A new study has revealed that Caucasians and Hispanics with diabetes have an increased fracture risk compared to those without diabetes, while African Americans with diabetes have little to no additional fracture risk, according to a study presented at ENDO 2019, the Endocrine Society's annual meeting in New Orleans, La.
"Diabetes has been associated with additional risk of fracture, but it had not been well studied in African Americans or Hispanics, the two racial-ethnic groups with the highest rates of diabetes in the United States," said lead researcher Rajesh Jain, M.D., of the Lewis Katz School of Medicine at Temple University in Philadelphia, Pa.
He noted that because of the additional fracture risk associated with diabetes, some medical groups have suggested additional osteoporosis screening or treatment to help prevent fractures in patients with diabetes. "This research could mean that African Americans with diabetes may not require the additional screening or treatment for osteoporosis that Caucasians or Hispanics with diabetes may require," Jain said.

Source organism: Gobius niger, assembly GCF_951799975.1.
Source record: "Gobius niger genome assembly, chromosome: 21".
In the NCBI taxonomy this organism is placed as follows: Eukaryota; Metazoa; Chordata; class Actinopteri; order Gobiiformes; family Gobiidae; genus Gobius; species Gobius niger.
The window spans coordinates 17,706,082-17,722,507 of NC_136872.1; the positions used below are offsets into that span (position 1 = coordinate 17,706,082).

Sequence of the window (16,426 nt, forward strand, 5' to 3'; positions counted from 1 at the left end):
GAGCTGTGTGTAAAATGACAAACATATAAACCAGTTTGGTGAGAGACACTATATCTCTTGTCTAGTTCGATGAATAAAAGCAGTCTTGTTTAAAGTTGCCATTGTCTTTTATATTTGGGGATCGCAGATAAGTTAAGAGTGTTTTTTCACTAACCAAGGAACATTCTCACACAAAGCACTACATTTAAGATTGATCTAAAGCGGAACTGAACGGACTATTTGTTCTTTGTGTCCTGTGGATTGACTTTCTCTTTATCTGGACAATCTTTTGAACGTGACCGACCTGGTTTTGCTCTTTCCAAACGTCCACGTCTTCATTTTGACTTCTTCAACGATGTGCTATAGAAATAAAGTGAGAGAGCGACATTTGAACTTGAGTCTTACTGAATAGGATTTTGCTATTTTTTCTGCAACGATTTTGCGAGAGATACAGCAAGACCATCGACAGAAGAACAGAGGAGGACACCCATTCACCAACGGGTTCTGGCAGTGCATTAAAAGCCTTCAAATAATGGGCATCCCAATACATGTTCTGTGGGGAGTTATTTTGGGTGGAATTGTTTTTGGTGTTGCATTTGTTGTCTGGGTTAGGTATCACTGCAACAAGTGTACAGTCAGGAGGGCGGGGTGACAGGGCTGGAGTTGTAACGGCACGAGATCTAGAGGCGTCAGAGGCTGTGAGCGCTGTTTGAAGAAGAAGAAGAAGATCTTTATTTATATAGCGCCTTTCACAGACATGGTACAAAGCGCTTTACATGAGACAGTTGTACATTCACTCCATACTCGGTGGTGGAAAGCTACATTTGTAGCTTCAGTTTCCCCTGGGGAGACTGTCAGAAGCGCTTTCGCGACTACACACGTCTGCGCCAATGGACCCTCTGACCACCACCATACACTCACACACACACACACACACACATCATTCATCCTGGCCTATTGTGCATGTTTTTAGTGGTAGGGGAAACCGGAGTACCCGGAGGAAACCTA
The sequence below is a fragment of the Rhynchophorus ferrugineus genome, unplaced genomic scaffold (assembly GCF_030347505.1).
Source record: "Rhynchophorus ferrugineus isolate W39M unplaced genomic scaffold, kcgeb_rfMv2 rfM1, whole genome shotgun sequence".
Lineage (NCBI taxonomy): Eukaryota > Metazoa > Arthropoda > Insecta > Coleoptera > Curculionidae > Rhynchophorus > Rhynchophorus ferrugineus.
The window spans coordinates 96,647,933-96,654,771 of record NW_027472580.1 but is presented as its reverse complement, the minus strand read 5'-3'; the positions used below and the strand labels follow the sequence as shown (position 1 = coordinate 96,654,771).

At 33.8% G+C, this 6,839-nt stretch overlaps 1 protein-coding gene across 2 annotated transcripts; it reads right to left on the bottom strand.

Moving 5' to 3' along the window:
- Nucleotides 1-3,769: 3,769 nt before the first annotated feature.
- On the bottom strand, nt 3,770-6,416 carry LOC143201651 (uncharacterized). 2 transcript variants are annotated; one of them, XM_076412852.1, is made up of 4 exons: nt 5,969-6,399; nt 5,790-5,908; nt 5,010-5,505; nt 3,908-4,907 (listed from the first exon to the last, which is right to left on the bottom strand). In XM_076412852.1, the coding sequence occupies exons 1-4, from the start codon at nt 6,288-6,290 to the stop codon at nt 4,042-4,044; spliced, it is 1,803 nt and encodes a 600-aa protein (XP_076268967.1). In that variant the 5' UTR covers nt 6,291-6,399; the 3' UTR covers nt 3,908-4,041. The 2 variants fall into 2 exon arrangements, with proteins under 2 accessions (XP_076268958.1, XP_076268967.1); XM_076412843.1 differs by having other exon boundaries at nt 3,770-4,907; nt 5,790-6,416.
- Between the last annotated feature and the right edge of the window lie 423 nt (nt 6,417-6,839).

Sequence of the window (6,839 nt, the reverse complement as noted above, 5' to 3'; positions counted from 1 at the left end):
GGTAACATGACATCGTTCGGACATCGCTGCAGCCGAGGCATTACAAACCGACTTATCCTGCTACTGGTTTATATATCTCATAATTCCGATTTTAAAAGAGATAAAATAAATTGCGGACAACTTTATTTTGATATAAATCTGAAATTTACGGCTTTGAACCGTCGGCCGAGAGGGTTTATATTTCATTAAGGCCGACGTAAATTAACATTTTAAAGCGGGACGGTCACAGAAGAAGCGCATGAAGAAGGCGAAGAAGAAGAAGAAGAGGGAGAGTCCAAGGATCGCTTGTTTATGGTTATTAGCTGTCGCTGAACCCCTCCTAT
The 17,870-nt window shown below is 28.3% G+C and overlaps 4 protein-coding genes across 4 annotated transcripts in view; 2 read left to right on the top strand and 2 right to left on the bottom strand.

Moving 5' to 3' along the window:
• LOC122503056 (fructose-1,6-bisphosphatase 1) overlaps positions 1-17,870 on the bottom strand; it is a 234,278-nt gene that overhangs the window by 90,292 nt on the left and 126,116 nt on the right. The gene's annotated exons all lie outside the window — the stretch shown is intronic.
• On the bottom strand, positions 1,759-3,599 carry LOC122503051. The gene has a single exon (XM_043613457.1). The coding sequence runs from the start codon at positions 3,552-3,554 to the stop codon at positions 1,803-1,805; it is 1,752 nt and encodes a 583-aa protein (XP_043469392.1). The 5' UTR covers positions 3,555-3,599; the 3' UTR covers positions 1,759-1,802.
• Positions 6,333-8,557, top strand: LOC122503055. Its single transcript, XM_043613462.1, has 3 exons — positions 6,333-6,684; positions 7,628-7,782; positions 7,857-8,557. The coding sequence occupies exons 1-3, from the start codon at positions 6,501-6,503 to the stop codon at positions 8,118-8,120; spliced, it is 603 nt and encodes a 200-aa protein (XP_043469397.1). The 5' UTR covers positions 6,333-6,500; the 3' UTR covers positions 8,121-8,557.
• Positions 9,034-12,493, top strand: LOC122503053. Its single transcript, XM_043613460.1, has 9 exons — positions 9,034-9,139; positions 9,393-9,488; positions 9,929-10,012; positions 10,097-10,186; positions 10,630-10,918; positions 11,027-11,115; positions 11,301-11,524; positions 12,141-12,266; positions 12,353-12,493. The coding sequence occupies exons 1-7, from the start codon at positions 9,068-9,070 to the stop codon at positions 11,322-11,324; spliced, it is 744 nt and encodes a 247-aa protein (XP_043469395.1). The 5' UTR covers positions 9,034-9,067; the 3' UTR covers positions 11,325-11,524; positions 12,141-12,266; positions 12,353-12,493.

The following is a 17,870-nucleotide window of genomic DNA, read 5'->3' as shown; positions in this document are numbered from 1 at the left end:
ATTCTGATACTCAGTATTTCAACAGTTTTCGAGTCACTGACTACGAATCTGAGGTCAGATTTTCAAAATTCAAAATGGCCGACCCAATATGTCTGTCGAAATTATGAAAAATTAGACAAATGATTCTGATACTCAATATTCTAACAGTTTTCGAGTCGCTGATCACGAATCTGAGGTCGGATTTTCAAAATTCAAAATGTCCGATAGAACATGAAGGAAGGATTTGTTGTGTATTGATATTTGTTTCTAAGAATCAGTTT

When controlling for other important factors, the risk of fracture in white and Hispanic people with diabetes was 23 percent higher than those without diabetes. However, the risk of fracture in African Americans with diabetes was not significantly different than those without diabetes. "This is a novel finding and has not been previously reported," Jain said. "This suggests risk factors for fracture may differ in African Americans," Jain said.